By Joel Wittnebel/The Oshawa Express
A program that helps low-income residents with their hydro bills has received a small boost, but it’s left some still wondering whether things go far enough to help those in need.
The Low-income Energy Assistance Program (LEAP), provides crucial assistance to individuals and families who may be behind on their hydro bills and risk having their power cut off.
In Oshawa, the number of people relying on the program reaches into the thousands, and historically, the Oshawa Power and Utilities Corporation (OPUC), which facilitates the program locally for the Ontario Energy Board (OEB), has seen the majority of the funds used up in the first quarter of the year.
At the start of 2017, $19,963 was available for the program. At the end of April, only $5,282 was remaining after 1,502 recipients were provided with assistance. By the end of June, only $289 remained, and by the end of August, the fund was empty.
This has led to some inside the Oshawa council chambers asking whether more can be done to help.
“As long as there are residents who can’t access the LEAP program throughout the entire year without risk of being denied, low-income residents will always be at risk,” says Councillor Amy McQuaid-England. “People in our city deserve to have access to basic power and should not be disadvantaged because they can not pay. We need to work with the OPUC and residents to look for new opportunities and program to help.”
For the OPUC, they have not been blind to the lack of funds available in the program, however, the influx of assistance is based on a formula set by the OEB using customer and usage numbers. However, this year, the OPUC was able to find a little bit of extra cash in their own process by renegotiating the contract with the service provider who administers the LEAP program on their behalf.
“I’m very sensitive to the fact that this is money that needs to get into the hands of people who need it,” says Ivano Labricciosa, the president and CEO of the OPUC.
According to financial documents from the utility’s first quarter, the OPUC was able to negotiate a five per cent reduction in the administration fee with their contractor, creating approximately $1,500 more dollars for the LEAP program. It brings the total for 2018 to approximately $27,565.
“That’s going to end up going to somebody (in need), at the end of the day, maybe one or two more households,” Labricciosa says of the extra money.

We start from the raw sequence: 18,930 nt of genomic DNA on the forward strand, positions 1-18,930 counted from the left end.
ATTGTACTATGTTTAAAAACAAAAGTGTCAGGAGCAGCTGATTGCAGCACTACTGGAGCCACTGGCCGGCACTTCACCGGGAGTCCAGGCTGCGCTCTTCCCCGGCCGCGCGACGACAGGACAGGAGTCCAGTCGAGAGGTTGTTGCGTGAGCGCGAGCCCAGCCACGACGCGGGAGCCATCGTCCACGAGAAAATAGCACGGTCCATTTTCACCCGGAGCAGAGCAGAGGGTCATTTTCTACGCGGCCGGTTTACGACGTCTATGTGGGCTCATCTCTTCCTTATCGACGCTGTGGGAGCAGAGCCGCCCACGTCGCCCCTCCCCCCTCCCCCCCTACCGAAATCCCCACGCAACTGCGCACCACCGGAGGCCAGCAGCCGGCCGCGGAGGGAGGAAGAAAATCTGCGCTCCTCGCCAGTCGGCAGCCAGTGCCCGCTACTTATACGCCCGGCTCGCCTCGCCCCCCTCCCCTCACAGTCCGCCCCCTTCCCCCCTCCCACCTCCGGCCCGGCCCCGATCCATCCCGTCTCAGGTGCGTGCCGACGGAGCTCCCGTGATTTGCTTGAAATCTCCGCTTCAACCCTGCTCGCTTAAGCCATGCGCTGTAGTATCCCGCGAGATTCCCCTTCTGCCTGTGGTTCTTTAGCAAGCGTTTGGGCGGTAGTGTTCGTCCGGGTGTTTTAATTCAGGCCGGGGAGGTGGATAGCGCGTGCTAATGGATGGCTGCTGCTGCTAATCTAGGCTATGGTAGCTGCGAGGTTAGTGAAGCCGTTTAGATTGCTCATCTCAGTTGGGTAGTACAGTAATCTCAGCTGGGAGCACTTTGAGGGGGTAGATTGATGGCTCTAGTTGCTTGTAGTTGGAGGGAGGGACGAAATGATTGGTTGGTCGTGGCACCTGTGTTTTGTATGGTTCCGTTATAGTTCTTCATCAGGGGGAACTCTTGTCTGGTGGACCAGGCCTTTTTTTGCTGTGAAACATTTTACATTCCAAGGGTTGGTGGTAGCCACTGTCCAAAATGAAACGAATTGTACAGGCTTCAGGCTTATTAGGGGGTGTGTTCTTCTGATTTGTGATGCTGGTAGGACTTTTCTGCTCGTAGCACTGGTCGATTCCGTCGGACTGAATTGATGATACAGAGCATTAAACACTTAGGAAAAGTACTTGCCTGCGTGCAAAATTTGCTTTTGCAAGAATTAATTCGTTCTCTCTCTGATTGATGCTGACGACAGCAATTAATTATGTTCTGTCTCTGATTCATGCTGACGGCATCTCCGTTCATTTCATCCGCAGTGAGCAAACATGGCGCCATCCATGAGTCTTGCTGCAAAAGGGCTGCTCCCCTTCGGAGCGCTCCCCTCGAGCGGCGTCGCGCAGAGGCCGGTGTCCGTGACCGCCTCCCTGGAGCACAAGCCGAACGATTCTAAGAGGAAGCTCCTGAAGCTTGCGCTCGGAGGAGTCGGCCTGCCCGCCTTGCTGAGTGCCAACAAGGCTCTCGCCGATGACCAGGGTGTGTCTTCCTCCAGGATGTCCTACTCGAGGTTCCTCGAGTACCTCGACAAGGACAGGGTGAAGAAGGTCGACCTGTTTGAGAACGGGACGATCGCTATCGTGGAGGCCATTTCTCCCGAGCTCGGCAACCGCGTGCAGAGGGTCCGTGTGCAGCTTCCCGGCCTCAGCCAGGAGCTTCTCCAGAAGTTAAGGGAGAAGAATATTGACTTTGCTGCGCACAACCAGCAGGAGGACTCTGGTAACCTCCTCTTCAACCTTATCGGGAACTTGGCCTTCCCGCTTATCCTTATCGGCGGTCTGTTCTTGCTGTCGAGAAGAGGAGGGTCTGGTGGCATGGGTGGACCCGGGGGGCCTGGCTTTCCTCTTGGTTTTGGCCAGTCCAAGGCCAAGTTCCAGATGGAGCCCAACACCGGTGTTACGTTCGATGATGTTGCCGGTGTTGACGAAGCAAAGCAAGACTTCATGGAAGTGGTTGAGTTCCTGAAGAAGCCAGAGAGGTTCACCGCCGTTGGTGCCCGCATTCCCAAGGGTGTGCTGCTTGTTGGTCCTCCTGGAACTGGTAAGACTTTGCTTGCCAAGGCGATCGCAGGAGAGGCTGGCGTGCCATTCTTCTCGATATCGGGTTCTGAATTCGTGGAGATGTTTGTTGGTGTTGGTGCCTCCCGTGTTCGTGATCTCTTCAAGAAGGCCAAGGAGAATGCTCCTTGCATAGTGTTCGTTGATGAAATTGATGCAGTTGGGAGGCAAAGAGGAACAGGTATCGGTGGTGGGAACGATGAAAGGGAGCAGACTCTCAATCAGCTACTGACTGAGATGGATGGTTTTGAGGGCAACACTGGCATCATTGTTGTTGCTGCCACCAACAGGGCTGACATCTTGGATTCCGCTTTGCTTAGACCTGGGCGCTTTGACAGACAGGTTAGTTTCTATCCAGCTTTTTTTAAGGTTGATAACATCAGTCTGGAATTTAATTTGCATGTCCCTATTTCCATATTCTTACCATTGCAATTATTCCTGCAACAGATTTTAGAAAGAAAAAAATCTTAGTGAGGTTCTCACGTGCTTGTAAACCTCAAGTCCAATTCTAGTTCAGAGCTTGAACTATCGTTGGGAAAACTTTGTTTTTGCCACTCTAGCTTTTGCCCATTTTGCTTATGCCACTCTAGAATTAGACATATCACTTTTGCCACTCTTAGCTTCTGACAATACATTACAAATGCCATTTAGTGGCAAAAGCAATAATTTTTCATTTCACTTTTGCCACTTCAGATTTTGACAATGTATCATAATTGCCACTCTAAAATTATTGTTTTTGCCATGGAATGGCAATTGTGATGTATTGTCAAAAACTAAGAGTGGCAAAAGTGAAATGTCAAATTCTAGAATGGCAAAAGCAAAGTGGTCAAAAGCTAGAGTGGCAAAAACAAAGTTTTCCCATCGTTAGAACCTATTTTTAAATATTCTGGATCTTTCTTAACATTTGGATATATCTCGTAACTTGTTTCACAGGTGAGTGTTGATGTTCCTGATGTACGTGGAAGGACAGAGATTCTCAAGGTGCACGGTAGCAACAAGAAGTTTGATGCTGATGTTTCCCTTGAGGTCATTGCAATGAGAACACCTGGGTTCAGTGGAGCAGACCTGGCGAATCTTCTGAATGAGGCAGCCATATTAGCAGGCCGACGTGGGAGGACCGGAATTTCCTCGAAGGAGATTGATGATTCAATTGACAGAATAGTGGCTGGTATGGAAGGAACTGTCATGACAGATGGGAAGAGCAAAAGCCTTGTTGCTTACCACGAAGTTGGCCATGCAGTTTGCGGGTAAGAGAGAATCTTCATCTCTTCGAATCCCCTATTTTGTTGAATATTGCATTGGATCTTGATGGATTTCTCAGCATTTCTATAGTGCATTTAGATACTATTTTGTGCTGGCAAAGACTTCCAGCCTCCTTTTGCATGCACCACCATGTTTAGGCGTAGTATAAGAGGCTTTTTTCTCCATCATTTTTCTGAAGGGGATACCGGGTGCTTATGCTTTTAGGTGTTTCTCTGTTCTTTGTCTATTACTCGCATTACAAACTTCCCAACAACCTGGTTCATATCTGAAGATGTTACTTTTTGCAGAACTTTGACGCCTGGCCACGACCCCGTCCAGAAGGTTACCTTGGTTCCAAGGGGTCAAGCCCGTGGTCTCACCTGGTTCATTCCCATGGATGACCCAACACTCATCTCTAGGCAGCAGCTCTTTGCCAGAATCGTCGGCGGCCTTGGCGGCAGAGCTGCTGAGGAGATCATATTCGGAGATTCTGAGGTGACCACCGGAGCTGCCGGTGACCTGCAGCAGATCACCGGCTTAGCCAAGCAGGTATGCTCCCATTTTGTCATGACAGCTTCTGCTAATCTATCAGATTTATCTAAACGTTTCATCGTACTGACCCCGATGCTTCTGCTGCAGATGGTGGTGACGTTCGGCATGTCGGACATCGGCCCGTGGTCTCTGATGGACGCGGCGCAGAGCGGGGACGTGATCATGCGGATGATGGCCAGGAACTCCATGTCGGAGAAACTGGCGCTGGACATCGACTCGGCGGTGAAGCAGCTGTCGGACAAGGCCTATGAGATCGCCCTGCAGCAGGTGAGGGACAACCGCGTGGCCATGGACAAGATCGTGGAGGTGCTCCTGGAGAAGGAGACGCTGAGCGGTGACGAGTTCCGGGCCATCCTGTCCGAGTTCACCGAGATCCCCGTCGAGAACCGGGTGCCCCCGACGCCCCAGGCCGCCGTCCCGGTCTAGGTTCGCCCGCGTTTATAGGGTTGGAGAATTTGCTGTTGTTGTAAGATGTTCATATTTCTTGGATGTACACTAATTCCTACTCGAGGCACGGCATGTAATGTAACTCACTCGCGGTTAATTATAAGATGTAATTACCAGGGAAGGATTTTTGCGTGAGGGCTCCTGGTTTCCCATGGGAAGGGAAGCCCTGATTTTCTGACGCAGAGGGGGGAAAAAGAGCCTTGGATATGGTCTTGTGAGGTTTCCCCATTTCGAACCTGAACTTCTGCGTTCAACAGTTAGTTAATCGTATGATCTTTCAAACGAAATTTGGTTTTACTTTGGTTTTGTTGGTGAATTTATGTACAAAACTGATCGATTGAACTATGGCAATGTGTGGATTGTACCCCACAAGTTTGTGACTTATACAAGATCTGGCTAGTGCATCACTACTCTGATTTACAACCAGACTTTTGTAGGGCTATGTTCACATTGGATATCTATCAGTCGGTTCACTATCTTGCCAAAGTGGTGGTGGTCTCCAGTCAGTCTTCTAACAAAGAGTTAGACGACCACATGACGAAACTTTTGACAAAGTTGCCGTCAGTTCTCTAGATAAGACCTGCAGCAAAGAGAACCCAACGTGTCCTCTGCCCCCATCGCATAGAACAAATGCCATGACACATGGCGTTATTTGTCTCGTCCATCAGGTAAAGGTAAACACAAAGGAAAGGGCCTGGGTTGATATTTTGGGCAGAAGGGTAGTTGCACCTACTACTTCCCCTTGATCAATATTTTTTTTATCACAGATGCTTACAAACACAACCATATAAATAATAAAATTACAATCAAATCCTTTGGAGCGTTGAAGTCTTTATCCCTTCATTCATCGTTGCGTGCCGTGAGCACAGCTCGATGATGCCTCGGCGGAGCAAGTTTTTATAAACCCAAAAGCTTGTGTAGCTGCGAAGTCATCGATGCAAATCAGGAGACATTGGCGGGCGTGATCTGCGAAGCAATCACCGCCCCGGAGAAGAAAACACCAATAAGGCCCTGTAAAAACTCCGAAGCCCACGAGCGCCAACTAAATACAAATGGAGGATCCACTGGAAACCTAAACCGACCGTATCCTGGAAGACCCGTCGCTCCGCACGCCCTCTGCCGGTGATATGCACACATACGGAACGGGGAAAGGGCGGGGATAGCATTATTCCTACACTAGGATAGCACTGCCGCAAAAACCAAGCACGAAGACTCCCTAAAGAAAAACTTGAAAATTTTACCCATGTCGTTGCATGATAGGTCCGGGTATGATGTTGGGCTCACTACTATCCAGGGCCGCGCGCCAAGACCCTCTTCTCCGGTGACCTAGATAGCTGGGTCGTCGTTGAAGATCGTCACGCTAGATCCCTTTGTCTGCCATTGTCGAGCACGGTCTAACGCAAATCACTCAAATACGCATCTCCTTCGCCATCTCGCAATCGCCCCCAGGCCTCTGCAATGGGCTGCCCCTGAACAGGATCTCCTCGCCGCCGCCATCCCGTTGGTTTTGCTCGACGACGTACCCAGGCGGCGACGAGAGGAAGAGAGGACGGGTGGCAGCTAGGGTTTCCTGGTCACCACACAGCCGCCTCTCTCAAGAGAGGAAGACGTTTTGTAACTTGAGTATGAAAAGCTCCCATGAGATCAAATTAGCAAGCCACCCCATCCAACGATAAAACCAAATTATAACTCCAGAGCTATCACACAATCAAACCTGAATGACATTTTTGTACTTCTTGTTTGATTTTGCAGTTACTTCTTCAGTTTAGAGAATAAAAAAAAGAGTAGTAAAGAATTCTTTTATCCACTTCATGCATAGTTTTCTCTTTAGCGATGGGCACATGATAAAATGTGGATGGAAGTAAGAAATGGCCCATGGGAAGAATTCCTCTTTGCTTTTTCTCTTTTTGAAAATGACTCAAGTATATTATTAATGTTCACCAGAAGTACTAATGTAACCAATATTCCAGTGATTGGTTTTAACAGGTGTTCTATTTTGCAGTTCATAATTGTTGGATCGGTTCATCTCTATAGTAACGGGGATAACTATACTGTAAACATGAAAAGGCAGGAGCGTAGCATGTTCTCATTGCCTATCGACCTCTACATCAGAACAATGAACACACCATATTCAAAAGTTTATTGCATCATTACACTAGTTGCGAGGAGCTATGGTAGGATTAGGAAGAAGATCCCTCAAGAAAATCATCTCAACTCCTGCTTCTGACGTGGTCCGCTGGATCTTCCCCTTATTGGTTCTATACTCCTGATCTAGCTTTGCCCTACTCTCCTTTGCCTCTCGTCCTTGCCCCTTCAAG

At the very least, Labricciosa hopes the additional funds can last them over the summer and through October, when the province’s annual moratorium on power shut-offs begins for the winter months, a practiced announced by the OEB in November 2017.
With that said, Labricciosa recognizes that perhaps the OEB’s system for distributing funds for the program could have its flaws, in particular, not taking into account specific aspects of each community.
“What’s missing out of that formula is the condition. Is the condition here in Oshawa much different than the condition somewhere else?” he says. “Is there a way to allocate more funds and adjust the formula or adjust the approach and if you constantly run out all the time as a utility, maybe there’s access to funds…maybe we’re running out a bit earlier and feeling the affects with a couple of other utilities, but most might not be feeling the same thing. So is there a way to treat that?”
Labricciosa says the OEB uses a formula to set the minimum amount of funds to set aside for the program. In the case of the OPUC, that equates to 0.12 per cent of the approved distribution revenue, or approximately $25,000. Any additional assistance provided through the program would have to come from the OPUC’s revenue.
“It appears the OEB only believes low-income assistance goes to a certain level or point and decides to leave the remaining responsibility to the utility or shareholder rather than admit that a one-size-fits-all program does not meet the objective because of regional economic disparity across Ontario,” Labricciosa says. “While there are unintended consequences with any assistance program developed, to suggest that others take on an additional role to supplement the OEB’s role seems counter to a regulated policy approach. I guess what I’m saying is that if the policy is not quite up to the task in meetings its objective and needs rework, then it needs to be corrected, not passed on to others.”
According to the OEB, between 2012 and 2016, over $38 million was provided through the LEAP and “Winter Warmth” a previous program, to assist over 82,000 low income customers.
According to Mary Ellen Beninger, a spokesperson with the OEB, the board also provides the Ontario Electricity Support Program (OESP) to assist those who are having trouble paying their bills, a program that was helping more than 200,000 people at the end of 2017.
The program also recently received a boost in May of last year when monthly credits were increased by 50 per cent.
“(It) translated into an additional $180 to $300 per year in on-bill credits depending on the household size and annual income,” Beninger states, noting that the eligibility for the program was also broadened to include a wider range of income levels.